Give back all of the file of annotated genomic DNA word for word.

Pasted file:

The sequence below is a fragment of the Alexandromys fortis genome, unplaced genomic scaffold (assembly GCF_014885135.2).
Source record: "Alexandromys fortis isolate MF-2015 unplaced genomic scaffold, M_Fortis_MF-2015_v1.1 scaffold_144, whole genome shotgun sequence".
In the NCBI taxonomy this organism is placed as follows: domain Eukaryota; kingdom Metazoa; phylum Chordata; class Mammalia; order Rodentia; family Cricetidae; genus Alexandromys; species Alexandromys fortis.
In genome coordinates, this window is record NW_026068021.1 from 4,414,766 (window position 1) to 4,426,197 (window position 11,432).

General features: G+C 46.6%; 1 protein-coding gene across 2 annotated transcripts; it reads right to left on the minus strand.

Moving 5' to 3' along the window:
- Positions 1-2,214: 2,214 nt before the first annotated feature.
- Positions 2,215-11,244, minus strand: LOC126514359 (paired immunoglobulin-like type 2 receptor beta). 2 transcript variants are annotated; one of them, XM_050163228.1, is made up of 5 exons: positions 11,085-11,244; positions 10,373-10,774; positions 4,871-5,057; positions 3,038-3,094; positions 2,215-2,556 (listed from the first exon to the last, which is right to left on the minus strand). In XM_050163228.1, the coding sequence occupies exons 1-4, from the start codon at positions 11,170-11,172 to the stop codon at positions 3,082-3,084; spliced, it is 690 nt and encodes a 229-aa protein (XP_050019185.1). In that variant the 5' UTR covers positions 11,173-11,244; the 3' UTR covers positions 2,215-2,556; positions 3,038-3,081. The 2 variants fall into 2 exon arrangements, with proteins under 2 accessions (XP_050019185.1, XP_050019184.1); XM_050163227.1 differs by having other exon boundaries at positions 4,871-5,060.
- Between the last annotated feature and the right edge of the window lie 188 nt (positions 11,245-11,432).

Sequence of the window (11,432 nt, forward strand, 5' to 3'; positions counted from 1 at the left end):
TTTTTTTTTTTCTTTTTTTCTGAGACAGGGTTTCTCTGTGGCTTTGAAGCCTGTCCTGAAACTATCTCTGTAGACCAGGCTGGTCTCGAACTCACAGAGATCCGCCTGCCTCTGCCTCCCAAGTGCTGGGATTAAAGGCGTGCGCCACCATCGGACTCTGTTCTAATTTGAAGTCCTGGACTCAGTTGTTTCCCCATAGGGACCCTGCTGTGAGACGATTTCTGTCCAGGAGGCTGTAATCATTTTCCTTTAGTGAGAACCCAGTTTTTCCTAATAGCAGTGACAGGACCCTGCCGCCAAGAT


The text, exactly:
The sequence below is a fragment of the Alexandromys fortis genome, unplaced genomic scaffold (assembly GCF_014885135.2).
Source record: "Alexandromys fortis isolate MF-2015 unplaced genomic scaffold, M_Fortis_MF-2015_v1.1 scaffold_144, whole genome shotgun sequence".
In the NCBI taxonomy this organism is placed as follows: domain Eukaryota; kingdom Metazoa; phylum Chordata; class Mammalia; order Rodentia; family Cricetidae; genus Alexandromys; species Alexandromys fortis.
In genome coordinates, this window is record NW_026068021.1 from 4,414,766 (window position 1) to 4,426,197 (window position 11,432).

General features: G+C 46.6%; 1 protein-coding gene across 2 annotated transcripts; it reads right to left on the minus strand.

Moving 5' to 3' along the window:
- Positions 1-2,214: 2,214 nt before the first annotated feature.
- Positions 2,215-11,244, minus strand: LOC126514359 (paired immunoglobulin-like type 2 receptor beta). 2 transcript variants are annotated; one of them, XM_050163228.1, is made up of 5 exons: positions 11,085-11,244; positions 10,373-10,774; positions 4,871-5,057; positions 3,038-3,094; positions 2,215-2,556 (listed from the first exon to the last, which is right to left on the minus strand). In XM_050163228.1, the coding sequence occupies exons 1-4, from the start codon at positions 11,170-11,172 to the stop codon at positions 3,082-3,084; spliced, it is 690 nt and encodes a 229-aa protein (XP_050019185.1). In that variant the 5' UTR covers positions 11,173-11,244; the 3' UTR covers positions 2,215-2,556; positions 3,038-3,081. The 2 variants fall into 2 exon arrangements, with proteins under 2 accessions (XP_050019185.1, XP_050019184.1); XM_050163227.1 differs by having other exon boundaries at positions 4,871-5,060.
- Between the last annotated feature and the right edge of the window lie 188 nt (positions 11,245-11,432).

Sequence of the window (11,432 nt, forward strand, 5' to 3'; positions counted from 1 at the left end):
TTTTTTTTTTTCTTTTTTTCTGAGACAGGGTTTCTCTGTGGCTTTGAAGCCTGTCCTGAAACTATCTCTGTAGACCAGGCTGGTCTCGAACTCACAGAGATCCGCCTGCCTCTGCCTCCCAAGTGCTGGGATTAAAGGCGTGCGCCACCATCGGACTCTGTTCTAATTTGAAGTCCTGGACTCAGTTGTTTCCCCATAGGGACCCTGCTGTGAGACGATTTCTGTCCAGGAGGCTGTAATCATTTTCCTTTAGTGAGAACCCAGTTTTTCCTAATAGCAGTGACAGGACCCTGCCGCCAAGAT